Judge Senter wants to talk – or listen or both – and has scheduled a Status Hearing in the Rigsby qui tam case.
NOTICE of HEARING: STATUS HEARING SET for 9/20/2010, 10:00 A.M., in Courtroom 506, Gulfport, MS, before District Judge L. T. Senter, Jr. All counsel to be present…(Docket entry: 9/03/10)
Be assured, there is no lack of topics. In addition to the yet unanswered Motion to Reconsider dismissal of defendant Forensic (FAEC) filed by the USA, there is also a Motion to Dismiss defendant Lecky King on the table, along with a supporting Memorandum:
Alexis King (“Ms. King”) respectfully submits this memorandum in support of her motion to dismiss pursuant to Federal Rules of Civil Procedure 12(b)(5) for failure to timely serve her with summons and complaint as required by Federal Rule of Civil Procedure 4(m).
SLABBED readers are likely to find the Relators’ Notice of Non-Opposition the most surprising aspect of King’s motion. I know I did – at first. However, after giving the matter more thought, I believe the lack of service was a strategic decision of the Relators’ “new counsel”. Dismissing King personally as a defendant is certainly consistent with the Rigsbys’ Motion to Reconsider Scope of Proceedings in Light of Evidence Adduced in Discovery” – ask Court for additional time to conduct Discovery into “the Scheme”.
The history of attempts to serve King provides support for the Rigsbys’ non-opposition as a strategic decision. The docket of the Rigsbys’ qui tam case documents the Relators original counsel made repeated attempts at service of process and King’s own motion provides back-up:
Although Relators made flawed attempts to serve Ms. King first through the Mississippi Insurance Department  and then through an executive secretary at State Farm , Ms. King has never been personally served as required by Federal Rule of Civil Procedure 4(e).
It is also King’s motion that suggests the Rigsbys’ current counsel made a strategic decision – not an error – in not completing a complying service of process:
Despite ample opportunity to personally serve Ms. King, Relators have failed to do so for over two years…In fact, on May 5, 2009, pursuant to a Notice of Deposition of Alexis King  that was served on attorneys for State Farm (but not Ms. King individually), Ms. King was produced for deposition as an employee of State Farm. Relators made no attempt to serve a summons upon Ms. King during her deposition.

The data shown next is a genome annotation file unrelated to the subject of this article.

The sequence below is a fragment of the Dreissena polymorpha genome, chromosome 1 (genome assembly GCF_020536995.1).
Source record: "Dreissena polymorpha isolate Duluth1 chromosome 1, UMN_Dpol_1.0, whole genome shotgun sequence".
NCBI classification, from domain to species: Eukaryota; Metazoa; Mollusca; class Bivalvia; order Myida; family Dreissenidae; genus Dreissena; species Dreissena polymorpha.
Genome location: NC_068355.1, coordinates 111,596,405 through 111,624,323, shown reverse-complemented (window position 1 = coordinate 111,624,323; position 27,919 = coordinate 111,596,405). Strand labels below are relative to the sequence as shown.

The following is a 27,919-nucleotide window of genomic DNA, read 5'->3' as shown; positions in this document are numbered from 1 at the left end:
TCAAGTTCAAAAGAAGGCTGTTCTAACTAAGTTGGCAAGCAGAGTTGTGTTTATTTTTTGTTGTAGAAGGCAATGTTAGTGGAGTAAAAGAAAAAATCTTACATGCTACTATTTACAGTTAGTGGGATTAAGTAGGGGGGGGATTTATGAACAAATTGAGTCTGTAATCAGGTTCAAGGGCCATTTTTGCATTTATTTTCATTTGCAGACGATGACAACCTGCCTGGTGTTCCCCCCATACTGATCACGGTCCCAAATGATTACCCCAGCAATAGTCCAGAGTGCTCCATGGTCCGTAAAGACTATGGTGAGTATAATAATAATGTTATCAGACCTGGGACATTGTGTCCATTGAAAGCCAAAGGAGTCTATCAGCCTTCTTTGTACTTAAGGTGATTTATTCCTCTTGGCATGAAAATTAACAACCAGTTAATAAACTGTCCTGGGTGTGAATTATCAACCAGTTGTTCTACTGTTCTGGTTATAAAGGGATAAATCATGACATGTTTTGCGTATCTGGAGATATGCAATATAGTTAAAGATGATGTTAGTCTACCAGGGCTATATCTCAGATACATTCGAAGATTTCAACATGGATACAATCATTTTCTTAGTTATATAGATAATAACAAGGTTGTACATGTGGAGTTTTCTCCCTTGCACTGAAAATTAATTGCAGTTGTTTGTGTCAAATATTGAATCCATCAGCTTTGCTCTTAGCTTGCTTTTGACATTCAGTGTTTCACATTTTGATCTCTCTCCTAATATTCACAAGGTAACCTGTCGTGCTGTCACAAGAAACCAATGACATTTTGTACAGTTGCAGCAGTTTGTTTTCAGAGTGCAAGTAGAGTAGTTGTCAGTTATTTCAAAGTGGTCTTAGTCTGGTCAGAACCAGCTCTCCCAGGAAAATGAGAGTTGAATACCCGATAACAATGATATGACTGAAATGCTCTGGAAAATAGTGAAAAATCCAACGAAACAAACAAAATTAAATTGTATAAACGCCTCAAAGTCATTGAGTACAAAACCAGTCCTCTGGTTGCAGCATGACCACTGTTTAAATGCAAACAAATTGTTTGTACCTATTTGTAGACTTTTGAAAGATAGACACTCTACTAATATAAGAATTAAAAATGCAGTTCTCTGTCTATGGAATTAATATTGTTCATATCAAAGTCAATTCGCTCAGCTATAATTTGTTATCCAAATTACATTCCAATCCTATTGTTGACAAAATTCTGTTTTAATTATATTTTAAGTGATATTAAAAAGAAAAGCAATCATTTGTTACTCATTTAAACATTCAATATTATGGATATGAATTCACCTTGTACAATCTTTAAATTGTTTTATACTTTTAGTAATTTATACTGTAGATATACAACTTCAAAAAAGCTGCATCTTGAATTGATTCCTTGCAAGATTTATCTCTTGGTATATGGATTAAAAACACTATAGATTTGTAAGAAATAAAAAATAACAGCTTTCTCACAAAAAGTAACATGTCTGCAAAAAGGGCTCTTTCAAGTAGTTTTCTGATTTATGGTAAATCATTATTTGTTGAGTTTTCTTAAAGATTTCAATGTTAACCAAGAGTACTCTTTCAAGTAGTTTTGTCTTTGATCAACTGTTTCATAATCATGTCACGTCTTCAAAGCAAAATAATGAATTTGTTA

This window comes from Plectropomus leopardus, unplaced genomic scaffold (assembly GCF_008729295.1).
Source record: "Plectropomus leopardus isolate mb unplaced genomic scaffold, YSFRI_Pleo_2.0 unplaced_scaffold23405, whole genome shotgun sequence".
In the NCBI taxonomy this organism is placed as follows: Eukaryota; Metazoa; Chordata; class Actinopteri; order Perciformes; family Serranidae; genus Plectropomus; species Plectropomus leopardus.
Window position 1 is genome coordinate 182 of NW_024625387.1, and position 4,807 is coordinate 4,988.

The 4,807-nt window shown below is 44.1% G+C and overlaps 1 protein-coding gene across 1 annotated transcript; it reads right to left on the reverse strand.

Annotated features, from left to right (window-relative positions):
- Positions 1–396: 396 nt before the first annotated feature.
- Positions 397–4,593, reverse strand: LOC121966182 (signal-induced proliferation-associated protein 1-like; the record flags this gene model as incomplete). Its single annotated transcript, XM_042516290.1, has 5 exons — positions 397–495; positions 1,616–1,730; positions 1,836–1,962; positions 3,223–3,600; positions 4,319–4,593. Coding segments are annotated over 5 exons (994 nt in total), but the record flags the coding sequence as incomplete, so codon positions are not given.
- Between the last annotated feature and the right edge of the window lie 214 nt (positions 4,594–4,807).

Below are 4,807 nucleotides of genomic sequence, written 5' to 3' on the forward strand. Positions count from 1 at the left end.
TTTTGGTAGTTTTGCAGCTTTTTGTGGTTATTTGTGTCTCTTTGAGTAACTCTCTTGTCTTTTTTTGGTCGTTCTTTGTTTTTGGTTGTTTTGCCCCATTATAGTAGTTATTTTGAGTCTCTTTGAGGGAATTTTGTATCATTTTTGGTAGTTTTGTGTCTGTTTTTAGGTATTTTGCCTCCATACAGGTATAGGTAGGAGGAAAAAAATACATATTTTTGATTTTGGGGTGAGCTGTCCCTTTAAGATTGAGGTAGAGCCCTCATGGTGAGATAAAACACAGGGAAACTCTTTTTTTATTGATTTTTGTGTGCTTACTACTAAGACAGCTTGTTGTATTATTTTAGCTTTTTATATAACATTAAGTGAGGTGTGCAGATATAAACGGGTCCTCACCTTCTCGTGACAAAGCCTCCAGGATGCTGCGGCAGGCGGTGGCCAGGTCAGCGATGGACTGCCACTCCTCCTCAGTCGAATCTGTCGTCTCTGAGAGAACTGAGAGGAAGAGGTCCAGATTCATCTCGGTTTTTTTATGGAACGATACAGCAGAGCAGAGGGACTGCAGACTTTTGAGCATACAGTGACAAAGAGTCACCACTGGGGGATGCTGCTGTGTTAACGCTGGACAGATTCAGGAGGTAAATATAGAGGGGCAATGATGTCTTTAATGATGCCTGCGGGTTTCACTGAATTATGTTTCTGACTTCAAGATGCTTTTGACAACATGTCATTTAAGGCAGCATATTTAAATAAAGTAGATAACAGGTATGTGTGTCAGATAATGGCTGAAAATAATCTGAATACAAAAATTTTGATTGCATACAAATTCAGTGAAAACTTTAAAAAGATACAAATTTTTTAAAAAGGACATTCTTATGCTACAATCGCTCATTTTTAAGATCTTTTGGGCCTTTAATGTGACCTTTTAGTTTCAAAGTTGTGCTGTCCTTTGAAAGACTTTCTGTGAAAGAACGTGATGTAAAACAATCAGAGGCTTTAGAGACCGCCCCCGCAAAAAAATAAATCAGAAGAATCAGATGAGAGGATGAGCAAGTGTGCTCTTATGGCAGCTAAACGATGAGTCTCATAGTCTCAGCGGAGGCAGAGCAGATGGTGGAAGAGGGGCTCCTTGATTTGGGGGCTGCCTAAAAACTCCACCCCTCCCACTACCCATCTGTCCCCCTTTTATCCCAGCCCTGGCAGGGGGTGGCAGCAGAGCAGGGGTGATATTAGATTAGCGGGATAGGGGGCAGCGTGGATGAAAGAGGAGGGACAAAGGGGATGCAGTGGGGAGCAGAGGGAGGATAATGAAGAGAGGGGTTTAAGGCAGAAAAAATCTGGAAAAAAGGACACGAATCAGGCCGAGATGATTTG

Not only did Relators have the opportunity “to serve to serve a summons upon Ms. King during her deposition”, research reveals case law suggesting she is “estopped to object proper service was not made”:
As a general rule, defects in process, service of process, and return of service may be waived… It is also generally held that a defendant may also, by his conduct, be estopped to object that proper service was not made. Such conduct may include participating in discovery, in addition to failing to raise the issue of insufficiency of service clearly or with the necessary specificity. Faulks v. Crowder, 99 S.W.3d 116, 125 (Tenn. Ct. App. 2003)
King playing games? Maybe so, maybe not – but State Farm has never stopped as this Scruggsed-up story from the National Underwriter shows:
As the five-year anniversary of the most destructive natural disaster in the U.S. approached, State Farm entered motions in the U.S. District Court in Southern Mississippi. The documents ask Judge L.T. Senter to dismiss the case based on a number of factors including that the Rigsby sisters violated the False Claims Act’s mandatory seal requirement …The Rigsby sisters, with Mr. Scruggs by their side, were regulars on national news programs following the storm… Mr. Scruggs is now serving a seven-year sentence in a federal facility in Kentucky…According to the court calendar, a settlement conference is scheduled for Oct. 6. Both sides are to bring possible settlement figures to the conference, to be viewed only by the court.
Anyone have suggestions of an appropriate amount for destroying the Coast economy and crippling recovery?